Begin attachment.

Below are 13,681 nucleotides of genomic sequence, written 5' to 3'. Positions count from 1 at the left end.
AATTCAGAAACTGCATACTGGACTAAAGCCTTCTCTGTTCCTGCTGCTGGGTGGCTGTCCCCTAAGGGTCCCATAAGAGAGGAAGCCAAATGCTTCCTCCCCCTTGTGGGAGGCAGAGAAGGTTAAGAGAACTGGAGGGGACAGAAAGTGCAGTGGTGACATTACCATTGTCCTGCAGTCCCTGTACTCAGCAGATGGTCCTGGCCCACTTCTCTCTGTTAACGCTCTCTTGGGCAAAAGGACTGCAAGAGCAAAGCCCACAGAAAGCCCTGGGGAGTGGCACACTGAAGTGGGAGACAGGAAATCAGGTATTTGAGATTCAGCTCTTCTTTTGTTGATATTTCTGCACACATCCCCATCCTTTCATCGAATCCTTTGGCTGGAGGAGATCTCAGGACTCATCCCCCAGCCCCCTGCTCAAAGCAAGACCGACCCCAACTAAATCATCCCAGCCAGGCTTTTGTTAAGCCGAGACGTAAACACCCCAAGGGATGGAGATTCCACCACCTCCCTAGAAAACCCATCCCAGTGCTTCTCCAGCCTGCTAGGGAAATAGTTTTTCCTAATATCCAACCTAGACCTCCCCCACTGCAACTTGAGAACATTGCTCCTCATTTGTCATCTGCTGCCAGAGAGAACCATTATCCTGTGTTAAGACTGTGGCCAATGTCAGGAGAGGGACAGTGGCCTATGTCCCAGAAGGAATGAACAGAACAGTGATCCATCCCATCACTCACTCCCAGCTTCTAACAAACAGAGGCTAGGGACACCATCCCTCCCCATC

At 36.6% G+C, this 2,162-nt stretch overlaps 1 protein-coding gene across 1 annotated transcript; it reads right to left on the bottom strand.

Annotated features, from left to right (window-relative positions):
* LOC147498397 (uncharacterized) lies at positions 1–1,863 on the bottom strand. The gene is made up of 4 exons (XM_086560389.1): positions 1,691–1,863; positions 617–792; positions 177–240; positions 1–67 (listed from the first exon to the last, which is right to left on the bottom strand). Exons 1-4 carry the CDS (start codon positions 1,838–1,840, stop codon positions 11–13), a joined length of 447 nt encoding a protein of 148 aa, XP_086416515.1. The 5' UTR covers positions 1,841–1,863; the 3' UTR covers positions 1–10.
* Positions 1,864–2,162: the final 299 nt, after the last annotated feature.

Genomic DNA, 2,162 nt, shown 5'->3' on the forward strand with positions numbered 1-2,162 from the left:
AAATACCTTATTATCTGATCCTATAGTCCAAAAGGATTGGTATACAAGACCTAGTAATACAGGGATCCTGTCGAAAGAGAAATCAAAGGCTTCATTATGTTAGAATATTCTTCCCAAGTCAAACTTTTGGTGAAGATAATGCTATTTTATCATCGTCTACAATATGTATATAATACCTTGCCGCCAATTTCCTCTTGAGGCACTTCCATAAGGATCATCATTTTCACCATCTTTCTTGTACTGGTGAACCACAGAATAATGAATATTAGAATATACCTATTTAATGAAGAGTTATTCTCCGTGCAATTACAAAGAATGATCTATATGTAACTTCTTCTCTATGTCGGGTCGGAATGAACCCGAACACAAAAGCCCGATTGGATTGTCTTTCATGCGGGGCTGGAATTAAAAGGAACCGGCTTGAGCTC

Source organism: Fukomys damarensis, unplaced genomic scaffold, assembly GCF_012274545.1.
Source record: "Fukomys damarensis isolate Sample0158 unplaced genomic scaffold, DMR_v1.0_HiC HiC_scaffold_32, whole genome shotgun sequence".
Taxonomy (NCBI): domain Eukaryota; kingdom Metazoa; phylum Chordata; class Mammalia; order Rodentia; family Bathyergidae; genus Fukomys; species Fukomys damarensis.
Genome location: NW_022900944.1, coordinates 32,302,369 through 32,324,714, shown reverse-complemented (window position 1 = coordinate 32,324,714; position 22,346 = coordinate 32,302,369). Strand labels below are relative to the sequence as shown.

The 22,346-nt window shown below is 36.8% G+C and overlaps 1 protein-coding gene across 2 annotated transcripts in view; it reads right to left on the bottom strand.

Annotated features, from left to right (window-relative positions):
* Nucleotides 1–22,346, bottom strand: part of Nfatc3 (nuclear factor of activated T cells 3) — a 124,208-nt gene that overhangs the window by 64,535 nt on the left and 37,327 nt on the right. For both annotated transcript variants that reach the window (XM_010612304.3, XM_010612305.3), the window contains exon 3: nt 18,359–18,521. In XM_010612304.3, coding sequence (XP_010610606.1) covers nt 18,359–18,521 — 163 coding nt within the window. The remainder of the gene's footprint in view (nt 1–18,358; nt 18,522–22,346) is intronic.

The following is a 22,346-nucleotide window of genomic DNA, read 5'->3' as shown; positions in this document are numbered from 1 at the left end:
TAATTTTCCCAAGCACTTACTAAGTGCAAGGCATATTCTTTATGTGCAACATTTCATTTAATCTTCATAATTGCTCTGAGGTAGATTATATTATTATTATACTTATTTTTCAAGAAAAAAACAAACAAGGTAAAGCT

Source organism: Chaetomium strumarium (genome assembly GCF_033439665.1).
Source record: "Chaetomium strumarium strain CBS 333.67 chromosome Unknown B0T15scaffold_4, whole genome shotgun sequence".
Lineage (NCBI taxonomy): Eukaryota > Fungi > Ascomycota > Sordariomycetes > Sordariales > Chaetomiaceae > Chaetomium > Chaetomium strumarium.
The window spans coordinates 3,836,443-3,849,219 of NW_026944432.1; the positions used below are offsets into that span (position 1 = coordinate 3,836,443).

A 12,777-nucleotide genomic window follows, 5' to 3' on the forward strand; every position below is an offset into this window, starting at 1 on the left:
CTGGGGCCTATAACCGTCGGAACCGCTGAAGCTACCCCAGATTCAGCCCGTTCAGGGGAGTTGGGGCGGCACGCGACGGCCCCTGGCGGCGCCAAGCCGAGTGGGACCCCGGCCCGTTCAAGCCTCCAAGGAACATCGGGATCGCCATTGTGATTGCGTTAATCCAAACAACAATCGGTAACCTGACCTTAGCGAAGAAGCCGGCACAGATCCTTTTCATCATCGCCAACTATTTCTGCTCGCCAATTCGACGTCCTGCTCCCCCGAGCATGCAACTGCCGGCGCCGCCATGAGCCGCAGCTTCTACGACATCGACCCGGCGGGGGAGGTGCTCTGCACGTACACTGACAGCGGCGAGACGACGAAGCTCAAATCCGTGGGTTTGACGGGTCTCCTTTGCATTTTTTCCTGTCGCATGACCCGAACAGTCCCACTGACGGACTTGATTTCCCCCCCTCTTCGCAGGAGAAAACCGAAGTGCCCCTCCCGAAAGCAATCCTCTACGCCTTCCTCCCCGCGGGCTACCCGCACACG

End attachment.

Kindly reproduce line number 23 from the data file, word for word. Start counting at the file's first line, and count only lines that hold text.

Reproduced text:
CTGGGGCCTATAACCGTCGGAACCGCTGAAGCTACCCCAGATTCAGCCCGTTCAGGGGAGTTGGGGCGGCACGCGACGGCCCCTGGCGGCGCCAAGCCGAGTGGGACCCCGGCCCGTTCAAGCCTCCAAGGAACATCGGGATCGCCATTGTGATTGCGTTAATCCAAACAACAATCGGTAACCTGACCTTAGCGAAGAAGCCGGCACAGATCCTTTTCATCATCGCCAACTATTTCTGCTCGCCAATTCGACGTCCTGCTCCCCCGAGCATGCAACTGCCGGCGCCGCCATGAGCCGCAGCTTCTACGACATCGACCCGGCGGGGGAGGTGCTCTGCACGTACACTGACAGCGGCGAGACGACGAAGCTCAAATCCGTGGGTTTGACGGGTCTCCTTTGCATTTTTTCCTGTCGCATGACCCGAACAGTCCCACTGACGGACTTGATTTCCCCCCCTCTTCGCAGGAGAAAACCGAAGTGCCCCTCCCGAAAGCAATCCTCTACGCCTTCCTCCCCGCGGGCTACCCGCACACG